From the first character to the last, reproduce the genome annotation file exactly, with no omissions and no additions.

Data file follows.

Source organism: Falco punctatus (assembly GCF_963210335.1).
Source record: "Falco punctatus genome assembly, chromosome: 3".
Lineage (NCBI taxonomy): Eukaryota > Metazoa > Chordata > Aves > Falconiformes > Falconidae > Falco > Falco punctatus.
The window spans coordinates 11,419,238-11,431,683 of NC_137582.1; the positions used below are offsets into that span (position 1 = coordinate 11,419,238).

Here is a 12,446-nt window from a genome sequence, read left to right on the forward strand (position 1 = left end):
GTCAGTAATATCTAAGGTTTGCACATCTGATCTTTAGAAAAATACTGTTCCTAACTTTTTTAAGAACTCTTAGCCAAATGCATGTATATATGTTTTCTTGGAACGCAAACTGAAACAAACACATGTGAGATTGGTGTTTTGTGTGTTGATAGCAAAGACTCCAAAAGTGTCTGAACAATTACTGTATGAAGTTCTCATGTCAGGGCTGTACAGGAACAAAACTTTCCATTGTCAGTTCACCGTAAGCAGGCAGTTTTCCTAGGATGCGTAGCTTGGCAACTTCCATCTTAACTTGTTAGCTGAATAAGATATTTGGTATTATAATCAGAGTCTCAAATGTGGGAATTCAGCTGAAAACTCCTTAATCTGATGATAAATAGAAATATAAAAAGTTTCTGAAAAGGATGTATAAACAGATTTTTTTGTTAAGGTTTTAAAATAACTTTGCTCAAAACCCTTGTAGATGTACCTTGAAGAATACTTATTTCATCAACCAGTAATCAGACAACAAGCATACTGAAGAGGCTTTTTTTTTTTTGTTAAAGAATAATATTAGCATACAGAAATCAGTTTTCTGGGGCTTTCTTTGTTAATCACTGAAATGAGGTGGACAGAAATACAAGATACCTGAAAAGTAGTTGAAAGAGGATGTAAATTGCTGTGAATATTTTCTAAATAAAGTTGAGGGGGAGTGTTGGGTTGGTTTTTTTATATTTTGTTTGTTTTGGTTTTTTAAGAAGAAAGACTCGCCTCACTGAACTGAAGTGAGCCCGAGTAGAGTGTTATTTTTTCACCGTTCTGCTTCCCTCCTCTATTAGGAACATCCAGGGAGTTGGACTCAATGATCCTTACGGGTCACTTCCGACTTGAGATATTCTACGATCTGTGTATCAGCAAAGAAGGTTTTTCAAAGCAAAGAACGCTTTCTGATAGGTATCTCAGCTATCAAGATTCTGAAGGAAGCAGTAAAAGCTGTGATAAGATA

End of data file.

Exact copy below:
Source organism: Falco punctatus (assembly GCF_963210335.1).
Source record: "Falco punctatus genome assembly, chromosome: 3".
Lineage (NCBI taxonomy): Eukaryota > Metazoa > Chordata > Aves > Falconiformes > Falconidae > Falco > Falco punctatus.
The window spans coordinates 11,419,238-11,431,683 of NC_137582.1; the positions used below are offsets into that span (position 1 = coordinate 11,419,238).

Here is a 12,446-nt window from a genome sequence, read left to right on the forward strand (position 1 = left end):
GTCAGTAATATCTAAGGTTTGCACATCTGATCTTTAGAAAAATACTGTTCCTAACTTTTTTAAGAACTCTTAGCCAAATGCATGTATATATGTTTTCTTGGAACGCAAACTGAAACAAACACATGTGAGATTGGTGTTTTGTGTGTTGATAGCAAAGACTCCAAAAGTGTCTGAACAATTACTGTATGAAGTTCTCATGTCAGGGCTGTACAGGAACAAAACTTTCCATTGTCAGTTCACCGTAAGCAGGCAGTTTTCCTAGGATGCGTAGCTTGGCAACTTCCATCTTAACTTGTTAGCTGAATAAGATATTTGGTATTATAATCAGAGTCTCAAATGTGGGAATTCAGCTGAAAACTCCTTAATCTGATGATAAATAGAAATATAAAAAGTTTCTGAAAAGGATGTATAAACAGATTTTTTTGTTAAGGTTTTAAAATAACTTTGCTCAAAACCCTTGTAGATGTACCTTGAAGAATACTTATTTCATCAACCAGTAATCAGACAACAAGCATACTGAAGAGGCTTTTTTTTTTTTGTTAAAGAATAATATTAGCATACAGAAATCAGTTTTCTGGGGCTTTCTTTGTTAATCACTGAAATGAGGTGGACAGAAATACAAGATACCTGAAAAGTAGTTGAAAGAGGATGTAAATTGCTGTGAATATTTTCTAAATAAAGTTGAGGGGGAGTGTTGGGTTGGTTTTTTTATATTTTGTTTGTTTTGGTTTTTTAAGAAGAAAGACTCGCCTCACTGAACTGAAGTGAGCCCGAGTAGAGTGTTATTTTTTCACCGTTCTGCTTCCCTCCTCTATTAGGAACATCCAGGGAGTTGGACTCAATGATCCTTACGGGTCACTTCCGACTTGAGATATTCTACGATCTGTGTATCAGCAAAGAAGGTTTTTCAAAGCAAAGAACGCTTTCTGATAGGTATCTCAGCTATCAAGATTCTGAAGGAAGCAGTAAAAGCTGTGATAAGATA